Callousness, being manipulative, a charming personality, impulsivity, and being able to lie convincingly to win others’ trust, are some of the characteristics exhibited by classic dark personalities falling within the Dark Tetrad (subclinical psychopathy, Machiavellianism, subclinical narcissism, and sadism). Although distinct, these personalities have several overlapping traits, and can often co-exist within an individual. Generally, manipulativeness and callousness lie at the core of these traits. Moosa evidently channeled such traits to get back at his family’s perpetrators, and going through the IS was the means he saw fit to do this. Thus, his motivations came not from contributing to the overall greater good for his religion, but from his own individual needs to punish certain people. The IS does weaponize him, using him to bomb innocents in Turkey; but Moosa’s own motivations are much different than religious domination. Essentially Moosa would be open to associate with any ideology so long as it was of use to him and helped channelise his anger.
On the other hand, Sajid, a Kashmiri youth, is shown to have a different association with the IS. This is a man who is keen to undertake as much work as possible for the caliphate. He is, in fact, keen to take on more and more responsibilities in order to prove his worth and do something for his ‘in-group,’ often getting anxious and impatient at the lack of orders or immediacy in undertaking actions. It is revealed that a bomb planted in Mumbai early on in the show is in fact the handiwork of Sajid, although someone else is blamed for it. He operates slyly, often keeping close to important people to gain access to elements that will help him complete his various missions. His only mission is to serve a greater purpose of contributing to his own group, and protecting it from everyone else who is deemed a kafir by them. His intentions for joining the ISIS are not selfish, but rather stemming from the thought of group benefit. This said, his constant need to assume increased responsibility indicates ambition, ego, and a desire for upward mobility; Sajid clearly sees himself as a potential leader.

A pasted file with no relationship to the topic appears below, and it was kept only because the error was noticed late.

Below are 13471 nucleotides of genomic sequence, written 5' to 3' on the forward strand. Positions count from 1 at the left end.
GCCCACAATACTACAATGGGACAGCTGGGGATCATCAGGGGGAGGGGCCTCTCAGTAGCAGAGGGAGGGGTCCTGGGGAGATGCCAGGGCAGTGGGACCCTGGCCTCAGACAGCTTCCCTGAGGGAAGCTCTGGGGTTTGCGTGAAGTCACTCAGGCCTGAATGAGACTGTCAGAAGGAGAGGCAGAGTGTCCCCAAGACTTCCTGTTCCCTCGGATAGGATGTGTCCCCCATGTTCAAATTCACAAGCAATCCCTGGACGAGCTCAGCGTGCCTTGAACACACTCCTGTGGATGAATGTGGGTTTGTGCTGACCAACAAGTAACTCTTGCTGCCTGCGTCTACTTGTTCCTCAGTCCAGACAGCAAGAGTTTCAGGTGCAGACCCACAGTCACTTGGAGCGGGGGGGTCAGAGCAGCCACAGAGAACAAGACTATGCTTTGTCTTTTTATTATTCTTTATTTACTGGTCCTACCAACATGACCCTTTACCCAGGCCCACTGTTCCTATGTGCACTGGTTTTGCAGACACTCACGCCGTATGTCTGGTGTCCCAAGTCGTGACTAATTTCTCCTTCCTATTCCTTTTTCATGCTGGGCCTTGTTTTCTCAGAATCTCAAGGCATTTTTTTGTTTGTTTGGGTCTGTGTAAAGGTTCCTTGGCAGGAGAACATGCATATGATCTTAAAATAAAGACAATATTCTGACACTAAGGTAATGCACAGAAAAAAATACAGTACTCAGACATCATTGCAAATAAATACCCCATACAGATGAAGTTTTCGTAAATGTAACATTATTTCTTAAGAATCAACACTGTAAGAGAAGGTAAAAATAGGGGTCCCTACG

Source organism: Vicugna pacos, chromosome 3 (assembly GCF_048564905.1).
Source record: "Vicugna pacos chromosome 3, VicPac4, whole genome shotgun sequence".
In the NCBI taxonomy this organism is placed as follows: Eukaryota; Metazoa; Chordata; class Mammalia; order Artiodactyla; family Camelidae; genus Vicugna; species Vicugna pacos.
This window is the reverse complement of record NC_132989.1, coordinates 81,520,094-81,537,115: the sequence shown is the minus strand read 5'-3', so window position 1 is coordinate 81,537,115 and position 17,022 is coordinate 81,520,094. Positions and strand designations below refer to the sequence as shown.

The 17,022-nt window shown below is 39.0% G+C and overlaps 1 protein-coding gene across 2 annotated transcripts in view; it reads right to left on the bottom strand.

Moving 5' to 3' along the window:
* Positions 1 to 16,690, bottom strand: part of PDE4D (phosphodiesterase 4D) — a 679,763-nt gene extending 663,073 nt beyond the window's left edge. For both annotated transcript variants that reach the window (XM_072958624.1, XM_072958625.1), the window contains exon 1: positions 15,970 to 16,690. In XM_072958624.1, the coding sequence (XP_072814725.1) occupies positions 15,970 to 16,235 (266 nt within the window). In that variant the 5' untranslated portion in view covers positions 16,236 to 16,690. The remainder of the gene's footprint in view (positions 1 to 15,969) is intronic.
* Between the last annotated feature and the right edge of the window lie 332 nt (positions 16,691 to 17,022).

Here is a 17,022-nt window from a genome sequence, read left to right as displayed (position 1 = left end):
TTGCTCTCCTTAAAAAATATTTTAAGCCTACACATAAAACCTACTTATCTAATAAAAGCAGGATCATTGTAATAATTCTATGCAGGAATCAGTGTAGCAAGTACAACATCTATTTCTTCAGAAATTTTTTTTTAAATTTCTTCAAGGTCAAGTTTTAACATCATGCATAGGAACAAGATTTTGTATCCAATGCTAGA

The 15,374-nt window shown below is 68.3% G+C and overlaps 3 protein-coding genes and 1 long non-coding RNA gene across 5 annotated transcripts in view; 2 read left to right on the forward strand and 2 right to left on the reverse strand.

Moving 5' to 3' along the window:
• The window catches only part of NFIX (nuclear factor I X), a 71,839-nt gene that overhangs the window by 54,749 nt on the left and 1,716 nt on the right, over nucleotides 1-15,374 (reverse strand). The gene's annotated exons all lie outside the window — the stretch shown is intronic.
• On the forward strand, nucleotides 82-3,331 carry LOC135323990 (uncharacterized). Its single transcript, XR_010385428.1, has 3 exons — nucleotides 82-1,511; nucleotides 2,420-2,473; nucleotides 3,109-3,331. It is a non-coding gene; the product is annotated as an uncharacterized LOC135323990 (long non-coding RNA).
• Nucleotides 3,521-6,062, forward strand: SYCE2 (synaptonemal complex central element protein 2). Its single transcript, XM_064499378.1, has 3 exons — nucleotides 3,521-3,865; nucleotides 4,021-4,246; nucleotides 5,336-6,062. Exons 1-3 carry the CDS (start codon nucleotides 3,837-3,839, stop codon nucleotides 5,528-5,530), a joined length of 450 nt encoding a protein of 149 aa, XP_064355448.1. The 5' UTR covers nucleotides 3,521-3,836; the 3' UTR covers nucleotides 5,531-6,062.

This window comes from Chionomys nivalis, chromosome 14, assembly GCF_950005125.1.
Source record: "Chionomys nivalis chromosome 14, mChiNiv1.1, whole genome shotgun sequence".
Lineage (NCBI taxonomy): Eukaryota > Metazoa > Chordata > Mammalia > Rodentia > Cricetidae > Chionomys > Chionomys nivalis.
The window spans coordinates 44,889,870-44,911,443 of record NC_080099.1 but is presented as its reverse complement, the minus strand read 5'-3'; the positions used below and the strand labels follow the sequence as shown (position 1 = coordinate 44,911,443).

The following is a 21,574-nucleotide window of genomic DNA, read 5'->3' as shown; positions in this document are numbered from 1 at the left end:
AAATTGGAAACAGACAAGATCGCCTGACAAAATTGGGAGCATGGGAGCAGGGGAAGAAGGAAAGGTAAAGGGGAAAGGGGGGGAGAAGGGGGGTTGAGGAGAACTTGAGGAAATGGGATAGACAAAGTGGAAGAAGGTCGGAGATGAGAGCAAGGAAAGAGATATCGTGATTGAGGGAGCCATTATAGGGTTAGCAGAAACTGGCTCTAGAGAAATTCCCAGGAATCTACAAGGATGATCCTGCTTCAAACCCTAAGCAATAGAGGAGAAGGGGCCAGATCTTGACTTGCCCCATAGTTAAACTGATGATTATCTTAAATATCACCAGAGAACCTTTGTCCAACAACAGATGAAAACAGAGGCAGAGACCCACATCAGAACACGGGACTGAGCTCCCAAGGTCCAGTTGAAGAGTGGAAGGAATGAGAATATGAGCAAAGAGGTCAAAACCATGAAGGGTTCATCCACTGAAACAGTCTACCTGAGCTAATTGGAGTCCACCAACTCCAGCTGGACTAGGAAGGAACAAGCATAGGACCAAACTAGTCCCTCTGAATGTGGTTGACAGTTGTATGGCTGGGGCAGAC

Towards the end of the show, Moosa and Sajid both come together, tasked with releasing a lethal gas in Delhi to destroy the entire city and its generations to come. This is their Mission Zulfikar, the big boom that all the plotlines have been coming towards. It is in the hands of Moosa and Sajid to execute this and flee the city before the gas starts taking effect. In a bid to stop this, Srikant finds Moosa’s mother, and tries to blackmail him into not going through with this. Srikant’s strategy works, when a hitherto relentless Moosa suddenly becomes reluctant to go through with the plan and urges Sajid to postpone it, in order to save his mother, who is in the territory of the gas leak now. This is where both their ideologies are at war with each other. Despite having the same mission, and working so hard to achieve the end, Moosa is ready to back down for his mother’s sake; Sajid is only thinking of his ‘duty’ to undertake the greater good, and ends up killing Moosa because he becomes a threat to achieving it.
Even when The Family Man taps into the larger ideologies of what the Islamic caliphate in Syria stands for, it builds this reality through characters with varied motivations, leading us to introspect over whether or not group-think really is as one-dimensional as it sounds.
Sampada Karandikar is a research author in Psychology at Monk Prayogshala, a not-for-profit social sciences research organisation based in Mumbai